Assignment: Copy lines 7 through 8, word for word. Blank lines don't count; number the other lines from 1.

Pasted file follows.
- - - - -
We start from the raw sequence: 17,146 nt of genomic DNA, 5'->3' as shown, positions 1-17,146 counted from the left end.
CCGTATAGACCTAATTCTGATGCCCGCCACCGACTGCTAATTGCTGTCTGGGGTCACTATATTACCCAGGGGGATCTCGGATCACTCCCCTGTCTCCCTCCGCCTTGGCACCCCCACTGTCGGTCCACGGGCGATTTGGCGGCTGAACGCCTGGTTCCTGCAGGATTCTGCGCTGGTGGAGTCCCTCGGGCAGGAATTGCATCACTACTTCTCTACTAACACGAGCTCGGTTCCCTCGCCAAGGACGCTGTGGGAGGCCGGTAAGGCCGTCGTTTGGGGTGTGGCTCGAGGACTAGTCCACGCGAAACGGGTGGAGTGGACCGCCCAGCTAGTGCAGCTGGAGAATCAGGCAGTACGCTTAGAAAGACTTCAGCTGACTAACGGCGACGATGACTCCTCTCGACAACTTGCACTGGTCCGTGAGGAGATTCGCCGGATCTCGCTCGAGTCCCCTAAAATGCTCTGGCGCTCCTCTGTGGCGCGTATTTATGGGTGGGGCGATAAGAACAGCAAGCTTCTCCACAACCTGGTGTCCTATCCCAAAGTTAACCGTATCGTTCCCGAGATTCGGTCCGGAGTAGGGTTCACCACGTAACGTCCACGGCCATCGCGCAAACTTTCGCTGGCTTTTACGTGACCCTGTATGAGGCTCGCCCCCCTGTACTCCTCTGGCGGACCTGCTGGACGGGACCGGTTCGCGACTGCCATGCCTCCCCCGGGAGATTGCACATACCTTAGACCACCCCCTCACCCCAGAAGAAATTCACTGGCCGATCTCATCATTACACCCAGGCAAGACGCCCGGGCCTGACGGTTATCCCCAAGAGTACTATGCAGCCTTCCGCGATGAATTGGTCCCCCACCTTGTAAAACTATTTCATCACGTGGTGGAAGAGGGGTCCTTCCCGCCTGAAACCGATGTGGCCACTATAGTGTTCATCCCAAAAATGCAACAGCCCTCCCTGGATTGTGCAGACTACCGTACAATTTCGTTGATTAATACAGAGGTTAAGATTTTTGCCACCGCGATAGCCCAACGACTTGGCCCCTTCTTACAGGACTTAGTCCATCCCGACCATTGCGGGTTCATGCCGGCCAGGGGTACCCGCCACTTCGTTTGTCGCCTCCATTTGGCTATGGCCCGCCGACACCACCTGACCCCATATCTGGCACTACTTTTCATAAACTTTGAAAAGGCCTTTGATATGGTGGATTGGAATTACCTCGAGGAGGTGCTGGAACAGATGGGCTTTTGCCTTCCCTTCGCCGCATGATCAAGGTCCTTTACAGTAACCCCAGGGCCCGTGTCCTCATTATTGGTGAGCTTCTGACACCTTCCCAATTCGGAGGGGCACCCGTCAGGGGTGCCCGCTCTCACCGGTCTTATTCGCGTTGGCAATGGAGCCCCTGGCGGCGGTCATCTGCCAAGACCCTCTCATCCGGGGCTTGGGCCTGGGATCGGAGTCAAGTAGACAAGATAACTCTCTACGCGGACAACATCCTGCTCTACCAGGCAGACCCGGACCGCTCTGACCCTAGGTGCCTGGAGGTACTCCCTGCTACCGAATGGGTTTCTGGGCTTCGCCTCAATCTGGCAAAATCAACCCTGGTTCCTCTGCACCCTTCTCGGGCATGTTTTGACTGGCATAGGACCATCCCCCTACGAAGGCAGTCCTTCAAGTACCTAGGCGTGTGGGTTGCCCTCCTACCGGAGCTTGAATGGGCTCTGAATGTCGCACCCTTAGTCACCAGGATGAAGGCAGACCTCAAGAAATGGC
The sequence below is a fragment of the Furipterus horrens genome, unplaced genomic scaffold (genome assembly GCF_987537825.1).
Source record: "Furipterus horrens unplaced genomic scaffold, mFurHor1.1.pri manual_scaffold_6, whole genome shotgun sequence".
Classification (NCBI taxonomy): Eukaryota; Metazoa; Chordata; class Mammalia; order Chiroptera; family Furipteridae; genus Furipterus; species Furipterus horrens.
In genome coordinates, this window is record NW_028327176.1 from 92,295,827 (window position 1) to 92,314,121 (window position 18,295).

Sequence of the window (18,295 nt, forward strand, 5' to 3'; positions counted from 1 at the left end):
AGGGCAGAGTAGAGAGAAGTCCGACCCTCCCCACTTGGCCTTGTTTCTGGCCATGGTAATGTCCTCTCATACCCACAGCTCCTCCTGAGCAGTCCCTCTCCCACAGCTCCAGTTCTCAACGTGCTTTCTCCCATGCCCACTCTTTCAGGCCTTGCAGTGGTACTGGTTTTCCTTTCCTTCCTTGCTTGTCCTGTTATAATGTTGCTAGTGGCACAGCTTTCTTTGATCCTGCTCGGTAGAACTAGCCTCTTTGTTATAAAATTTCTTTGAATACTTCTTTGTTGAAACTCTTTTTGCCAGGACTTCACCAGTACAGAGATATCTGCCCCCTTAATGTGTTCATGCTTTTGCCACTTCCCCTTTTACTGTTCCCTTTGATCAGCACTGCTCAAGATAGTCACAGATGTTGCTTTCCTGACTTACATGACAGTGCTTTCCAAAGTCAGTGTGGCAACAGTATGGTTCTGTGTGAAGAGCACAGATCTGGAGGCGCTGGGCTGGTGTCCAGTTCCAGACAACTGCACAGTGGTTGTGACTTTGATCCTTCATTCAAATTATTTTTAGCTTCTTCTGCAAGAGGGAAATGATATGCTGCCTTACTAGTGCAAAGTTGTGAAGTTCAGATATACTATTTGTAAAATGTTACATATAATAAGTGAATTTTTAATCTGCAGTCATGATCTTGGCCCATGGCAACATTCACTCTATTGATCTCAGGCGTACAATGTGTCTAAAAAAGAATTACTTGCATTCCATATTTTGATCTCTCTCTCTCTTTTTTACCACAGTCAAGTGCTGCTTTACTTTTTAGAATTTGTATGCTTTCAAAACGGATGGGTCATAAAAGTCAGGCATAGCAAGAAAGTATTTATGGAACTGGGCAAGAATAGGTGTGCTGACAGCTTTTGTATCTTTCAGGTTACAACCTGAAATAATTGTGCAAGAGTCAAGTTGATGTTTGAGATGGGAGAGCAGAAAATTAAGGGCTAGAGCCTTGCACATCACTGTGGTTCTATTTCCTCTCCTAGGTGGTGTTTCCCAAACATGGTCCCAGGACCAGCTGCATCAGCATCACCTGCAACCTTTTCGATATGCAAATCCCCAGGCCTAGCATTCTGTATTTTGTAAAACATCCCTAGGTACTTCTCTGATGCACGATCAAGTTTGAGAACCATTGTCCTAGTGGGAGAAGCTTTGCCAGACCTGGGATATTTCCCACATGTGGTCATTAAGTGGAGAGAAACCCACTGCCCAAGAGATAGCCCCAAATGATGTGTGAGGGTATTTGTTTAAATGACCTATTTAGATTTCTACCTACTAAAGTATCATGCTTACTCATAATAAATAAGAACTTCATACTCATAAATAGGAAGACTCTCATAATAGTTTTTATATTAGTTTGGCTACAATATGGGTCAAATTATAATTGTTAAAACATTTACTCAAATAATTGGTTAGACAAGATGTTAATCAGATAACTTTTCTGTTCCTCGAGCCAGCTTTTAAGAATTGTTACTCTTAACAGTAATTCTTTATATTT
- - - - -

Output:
Sequence of the window (18,295 nt, forward strand, 5' to 3'; positions counted from 1 at the left end):
AGGGCAGAGTAGAGAGAAGTCCGACCCTCCCCACTTGGCCTTGTTTCTGGCCATGGTAATGTCCTCTCATACCCACAGCTCCTCCTGAGCAGTCCCTCTCCCACAGCTCCAGTTCTCAACGTGCTTTCTCCCATGCCCACTCTTTCAGGCCTTGCAGTGGTACTGGTTTTCCTTTCCTTCCTTGCTTGTCCTGTTATAATGTTGCTAGTGGCACAGCTTTCTTTGATCCTGCTCGGTAGAACTAGCCTCTTTGTTATAAAATTTCTTTGAATACTTCTTTGTTGAAACTCTTTTTGCCAGGACTTCACCAGTACAGAGATATCTGCCCCCTTAATGTGTTCATGCTTTTGCCACTTCCCCTTTTACTGTTCCCTTTGATCAGCACTGCTCAAGATAGTCACAGATGTTGCTTTCCTGACTTACATGACAGTGCTTTCCAAAGTCAGTGTGGCAACAGTATGGTTCTGTGTGAAGAGCACAGATCTGGAGGCGCTGGGCTGGTGTCCAGTTCCAGACAACTGCACAGTGGTTGTGACTTTGATCCTTCATTCAAATTATTTTTAGCTTCTTCTGCAAGAGGGAAATGATATGCTGCCTTACTAGTGCAAAGTTGTGAAGTTCAGATATACTATTTGTAAAATGTTACATATAATAAGTGAATTTTTAATCTGCAGTCATGATCTTGGCCCATGGCAACATTCACTCTATTGATCTCAGGCGTACAATGTGTCTAAAAAAGAATTACTTGCATTCCATATTTTGATCTCTCTCTCTCTTTTTTACCACAGTCAAGTGCTGCTTTACTTTTTAGAATTTGTATGCTTTCAAAACGGATGGGTCATAAAAGTCAGGCATAGCAAGAAAGTATTTATGGAACTGGGCAAGAATAGGTGTGCTGACAGCTTTTGTATCTTTCAGGTTACAACCTGAAATAATTGTGCAAGAGTCAAGTTGATGTTTGAGATGGGAGAGCAGAAAATTAAGGGCTAGAGCCTTGCACATCACTGTGGTTCTATTTCCTCTCCTAGGTGGTGTTTCCCAAACATGGTCCCAGGACCAGCTGCATCAGCATCACCTGCAACCTTTTCGATATGCAAATCCCCAGGCCTAGCATTCTGTATTTTGTAAAACATCCCTAGGTACTTCTCTGATGCACGATCAAGTTTGAGAACCATTGTCCTAGTGGGAGAAGCTTTGCCAGACCTGGGATATTTCCCACATGTGGTCATTAAGTGGAGAGAAACCCACTGCCCAAGAGATAGCCCCAAATGATGTGTGAGGGTATTTGTTTAAATGACCTATTTAGATTTCTACCTACTAAAGTATCATGCTTACTCATAATAAATAAGAACTTCATACTCATAAATAGGAAGACTCTCATAATAGTTTTTATATTAGTTTGGCTACAATATGGGTCAAATTATAATTGTTAAAACATTTACTCAAATAATTGGTTAGACAAGATGTTAATCAGATAACTTTTCTGTTCCTCGAGCCAGCTTTTAAGAATTGTTACTCTTAACAGTAATTCTTTATATTT